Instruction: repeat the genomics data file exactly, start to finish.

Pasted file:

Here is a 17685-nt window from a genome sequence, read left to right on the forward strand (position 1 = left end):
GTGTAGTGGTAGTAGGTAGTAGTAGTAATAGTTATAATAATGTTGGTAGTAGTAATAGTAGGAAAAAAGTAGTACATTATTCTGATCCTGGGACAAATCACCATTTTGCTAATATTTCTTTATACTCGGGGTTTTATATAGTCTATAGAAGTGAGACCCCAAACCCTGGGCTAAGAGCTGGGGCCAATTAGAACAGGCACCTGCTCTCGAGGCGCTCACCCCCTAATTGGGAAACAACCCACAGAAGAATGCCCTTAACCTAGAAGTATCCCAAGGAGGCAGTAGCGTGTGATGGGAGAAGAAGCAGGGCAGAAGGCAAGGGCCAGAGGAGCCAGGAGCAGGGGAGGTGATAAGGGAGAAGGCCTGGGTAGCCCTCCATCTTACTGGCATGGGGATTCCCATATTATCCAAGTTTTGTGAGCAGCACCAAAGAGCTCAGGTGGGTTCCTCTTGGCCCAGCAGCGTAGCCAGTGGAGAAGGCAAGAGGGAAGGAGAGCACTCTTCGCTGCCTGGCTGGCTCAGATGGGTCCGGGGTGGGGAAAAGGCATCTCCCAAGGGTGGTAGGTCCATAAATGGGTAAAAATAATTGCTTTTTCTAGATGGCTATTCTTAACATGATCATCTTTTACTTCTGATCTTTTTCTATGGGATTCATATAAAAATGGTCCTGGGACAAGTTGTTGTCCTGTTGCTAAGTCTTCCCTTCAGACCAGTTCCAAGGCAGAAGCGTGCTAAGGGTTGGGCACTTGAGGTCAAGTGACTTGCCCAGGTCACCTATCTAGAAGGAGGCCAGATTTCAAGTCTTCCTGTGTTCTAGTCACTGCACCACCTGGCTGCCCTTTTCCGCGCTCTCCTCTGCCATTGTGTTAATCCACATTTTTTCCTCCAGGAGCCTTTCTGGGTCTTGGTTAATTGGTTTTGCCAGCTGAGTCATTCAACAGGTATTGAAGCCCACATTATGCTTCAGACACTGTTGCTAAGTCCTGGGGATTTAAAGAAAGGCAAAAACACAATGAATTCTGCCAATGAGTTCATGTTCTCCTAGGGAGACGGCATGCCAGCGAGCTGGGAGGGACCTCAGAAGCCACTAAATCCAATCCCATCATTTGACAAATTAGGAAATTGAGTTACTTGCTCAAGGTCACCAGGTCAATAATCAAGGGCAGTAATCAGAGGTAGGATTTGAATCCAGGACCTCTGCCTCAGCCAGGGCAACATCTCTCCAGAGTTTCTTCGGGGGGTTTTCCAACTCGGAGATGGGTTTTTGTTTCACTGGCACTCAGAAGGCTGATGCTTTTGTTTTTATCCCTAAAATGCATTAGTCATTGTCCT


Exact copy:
Here is a 17685-nt window from a genome sequence, read left to right on the forward strand (position 1 = left end):
GTGTAGTGGTAGTAGGTAGTAGTAGTAATAGTTATAATAATGTTGGTAGTAGTAATAGTAGGAAAAAAGTAGTACATTATTCTGATCCTGGGACAAATCACCATTTTGCTAATATTTCTTTATACTCGGGGTTTTATATAGTCTATAGAAGTGAGACCCCAAACCCTGGGCTAAGAGCTGGGGCCAATTAGAACAGGCACCTGCTCTCGAGGCGCTCACCCCCTAATTGGGAAACAACCCACAGAAGAATGCCCTTAACCTAGAAGTATCCCAAGGAGGCAGTAGCGTGTGATGGGAGAAGAAGCAGGGCAGAAGGCAAGGGCCAGAGGAGCCAGGAGCAGGGGAGGTGATAAGGGAGAAGGCCTGGGTAGCCCTCCATCTTACTGGCATGGGGATTCCCATATTATCCAAGTTTTGTGAGCAGCACCAAAGAGCTCAGGTGGGTTCCTCTTGGCCCAGCAGCGTAGCCAGTGGAGAAGGCAAGAGGGAAGGAGAGCACTCTTCGCTGCCTGGCTGGCTCAGATGGGTCCGGGGTGGGGAAAAGGCATCTCCCAAGGGTGGTAGGTCCATAAATGGGTAAAAATAATTGCTTTTTCTAGATGGCTATTCTTAACATGATCATCTTTTACTTCTGATCTTTTTCTATGGGATTCATATAAAAATGGTCCTGGGACAAGTTGTTGTCCTGTTGCTAAGTCTTCCCTTCAGACCAGTTCCAAGGCAGAAGCGTGCTAAGGGTTGGGCACTTGAGGTCAAGTGACTTGCCCAGGTCACCTATCTAGAAGGAGGCCAGATTTCAAGTCTTCCTGTGTTCTAGTCACTGCACCACCTGGCTGCCCTTTTCCGCGCTCTCCTCTGCCATTGTGTTAATCCACATTTTTTCCTCCAGGAGCCTTTCTGGGTCTTGGTTAATTGGTTTTGCCAGCTGAGTCATTCAACAGGTATTGAAGCCCACATTATGCTTCAGACACTGTTGCTAAGTCCTGGGGATTTAAAGAAAGGCAAAAACACAATGAATTCTGCCAATGAGTTCATGTTCTCCTAGGGAGACGGCATGCCAGCGAGCTGGGAGGGACCTCAGAAGCCACTAAATCCAATCCCATCATTTGACAAATTAGGAAATTGAGTTACTTGCTCAAGGTCACCAGGTCAATAATCAAGGGCAGTAATCAGAGGTAGGATTTGAATCCAGGACCTCTGCCTCAGCCAGGGCAACATCTCTCCAGAGTTTCTTCGGGGGGTTTTCCAACTCGGAGATGGGTTTTTGTTTCACTGGCACTCAGAAGGCTGATGCTTTTGTTTTTATCCCTAAAATGCATTAGTCATTGTCCT